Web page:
Since leaving behind my herb garden in the city I've struggled with creating another garden. I think it's much like an artist looking at a blank canvas three times larger than they've worked with in the past. I was overwhelmed.
We went from a city lot to ten acres in a rural area with a large field, horse pasture, a small wooded area and a bit of wetland scrub. At the time I had visions of grandeur where I created large, amazing gardens, a pond and fields of wildflowers. While some of that may yet become a reality as money becomes available, it wasn't a realistic plan. My imagination was much larger than our wallet.
However, after much experimentation I finally turned part of our yard into a garden area, starting with a round herb bed.
Last year we placed the blocks and put down plastic to smother the weeds and grass. This year, in early spring we bought a yard of planting soil, which was a step up from topsoil. I worked in an organic fertilizer and allowed the bed to sit for about two weeks. This was the bed after I added a few pansies and the "centerpiece" of the bed, which is the top of a cast iron chiminea we've had for over ten years.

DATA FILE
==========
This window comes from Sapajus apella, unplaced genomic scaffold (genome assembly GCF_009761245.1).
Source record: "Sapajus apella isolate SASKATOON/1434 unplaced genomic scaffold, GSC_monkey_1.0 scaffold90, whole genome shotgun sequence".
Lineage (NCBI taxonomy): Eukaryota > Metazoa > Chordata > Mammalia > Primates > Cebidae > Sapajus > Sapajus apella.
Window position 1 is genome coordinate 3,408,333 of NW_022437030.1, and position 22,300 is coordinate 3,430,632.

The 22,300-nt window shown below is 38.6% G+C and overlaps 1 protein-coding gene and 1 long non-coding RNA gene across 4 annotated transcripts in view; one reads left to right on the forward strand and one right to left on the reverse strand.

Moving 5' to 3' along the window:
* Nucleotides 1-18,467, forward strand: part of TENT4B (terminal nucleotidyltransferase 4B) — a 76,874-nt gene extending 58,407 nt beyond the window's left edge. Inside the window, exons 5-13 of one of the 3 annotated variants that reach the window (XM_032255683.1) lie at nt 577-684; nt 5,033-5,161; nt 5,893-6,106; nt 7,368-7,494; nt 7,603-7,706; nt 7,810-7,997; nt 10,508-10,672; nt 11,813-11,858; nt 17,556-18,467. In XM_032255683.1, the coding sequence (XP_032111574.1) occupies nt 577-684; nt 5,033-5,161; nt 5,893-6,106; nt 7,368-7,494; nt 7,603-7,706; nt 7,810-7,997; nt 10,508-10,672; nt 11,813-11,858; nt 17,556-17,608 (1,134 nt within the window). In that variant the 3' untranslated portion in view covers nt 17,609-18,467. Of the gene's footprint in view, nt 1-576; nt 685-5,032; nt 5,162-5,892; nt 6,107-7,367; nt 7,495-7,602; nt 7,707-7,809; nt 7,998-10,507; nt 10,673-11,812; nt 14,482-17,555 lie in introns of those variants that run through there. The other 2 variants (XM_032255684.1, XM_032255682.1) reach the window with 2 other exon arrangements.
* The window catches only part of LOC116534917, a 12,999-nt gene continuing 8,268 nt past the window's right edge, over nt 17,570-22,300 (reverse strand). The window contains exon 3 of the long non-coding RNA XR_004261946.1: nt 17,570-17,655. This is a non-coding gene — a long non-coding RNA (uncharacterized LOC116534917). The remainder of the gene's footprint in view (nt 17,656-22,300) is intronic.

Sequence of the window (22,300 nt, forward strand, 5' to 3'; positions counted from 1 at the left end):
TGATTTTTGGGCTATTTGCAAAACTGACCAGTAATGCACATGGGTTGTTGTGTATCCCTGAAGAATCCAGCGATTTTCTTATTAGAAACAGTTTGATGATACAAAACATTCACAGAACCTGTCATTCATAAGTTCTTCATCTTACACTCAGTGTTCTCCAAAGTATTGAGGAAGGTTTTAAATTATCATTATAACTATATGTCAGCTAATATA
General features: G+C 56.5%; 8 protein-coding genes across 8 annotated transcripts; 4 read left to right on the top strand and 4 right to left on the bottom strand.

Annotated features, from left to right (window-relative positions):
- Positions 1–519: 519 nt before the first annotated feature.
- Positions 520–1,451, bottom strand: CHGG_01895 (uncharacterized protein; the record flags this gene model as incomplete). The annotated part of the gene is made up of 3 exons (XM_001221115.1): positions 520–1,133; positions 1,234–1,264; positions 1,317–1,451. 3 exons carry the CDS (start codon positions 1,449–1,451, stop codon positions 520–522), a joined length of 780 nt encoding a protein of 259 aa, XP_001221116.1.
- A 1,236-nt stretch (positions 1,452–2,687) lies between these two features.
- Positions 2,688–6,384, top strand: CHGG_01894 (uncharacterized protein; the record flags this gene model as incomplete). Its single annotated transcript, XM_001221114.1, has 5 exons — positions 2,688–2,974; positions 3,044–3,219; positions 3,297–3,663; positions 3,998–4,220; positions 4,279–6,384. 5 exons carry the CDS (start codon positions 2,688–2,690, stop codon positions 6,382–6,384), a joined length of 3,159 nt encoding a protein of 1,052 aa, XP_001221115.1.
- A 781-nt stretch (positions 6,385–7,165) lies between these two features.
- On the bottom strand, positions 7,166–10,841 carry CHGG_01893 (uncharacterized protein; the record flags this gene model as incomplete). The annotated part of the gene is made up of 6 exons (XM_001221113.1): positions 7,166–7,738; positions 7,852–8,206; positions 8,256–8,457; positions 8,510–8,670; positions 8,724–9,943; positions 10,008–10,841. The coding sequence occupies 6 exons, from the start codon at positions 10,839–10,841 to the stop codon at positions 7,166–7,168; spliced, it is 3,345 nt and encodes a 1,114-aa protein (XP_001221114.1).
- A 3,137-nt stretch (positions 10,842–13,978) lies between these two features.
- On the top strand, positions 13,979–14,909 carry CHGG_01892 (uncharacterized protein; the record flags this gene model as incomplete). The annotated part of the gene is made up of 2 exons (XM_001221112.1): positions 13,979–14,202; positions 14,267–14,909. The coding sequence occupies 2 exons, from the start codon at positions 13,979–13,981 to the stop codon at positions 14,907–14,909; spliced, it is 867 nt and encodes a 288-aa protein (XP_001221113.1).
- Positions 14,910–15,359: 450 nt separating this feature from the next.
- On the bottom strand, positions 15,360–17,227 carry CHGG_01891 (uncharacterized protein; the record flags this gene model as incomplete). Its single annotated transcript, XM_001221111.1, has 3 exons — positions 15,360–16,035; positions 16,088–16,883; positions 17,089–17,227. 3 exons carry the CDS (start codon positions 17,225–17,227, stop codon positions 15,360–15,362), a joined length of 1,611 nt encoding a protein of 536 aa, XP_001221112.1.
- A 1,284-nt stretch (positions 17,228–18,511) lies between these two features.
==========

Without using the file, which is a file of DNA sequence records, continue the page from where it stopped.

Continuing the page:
It's shaded in the morning, but only before about 11:00 a.m. or so. The rest of the day the bed is in full sun. Here is the herb bed now:
I planted annual herbs and flowers until the perennial herbs fill in the bed. I included:
The perennial herbs include:
I also planted lemon verbena, although in Zone 5 it can't be overwintered. I simply couldn't resist the wonderful fragrance. I also planted basil in a long "windowbox" type planter and dill in another pot.
I've been watering the herb bed in between rains. The containers always need more watering. After the perennials establish themselves they won't need extra water. Which is one of the many reasons I love herbs. They are easy to grow, lovely, fragrant and useful.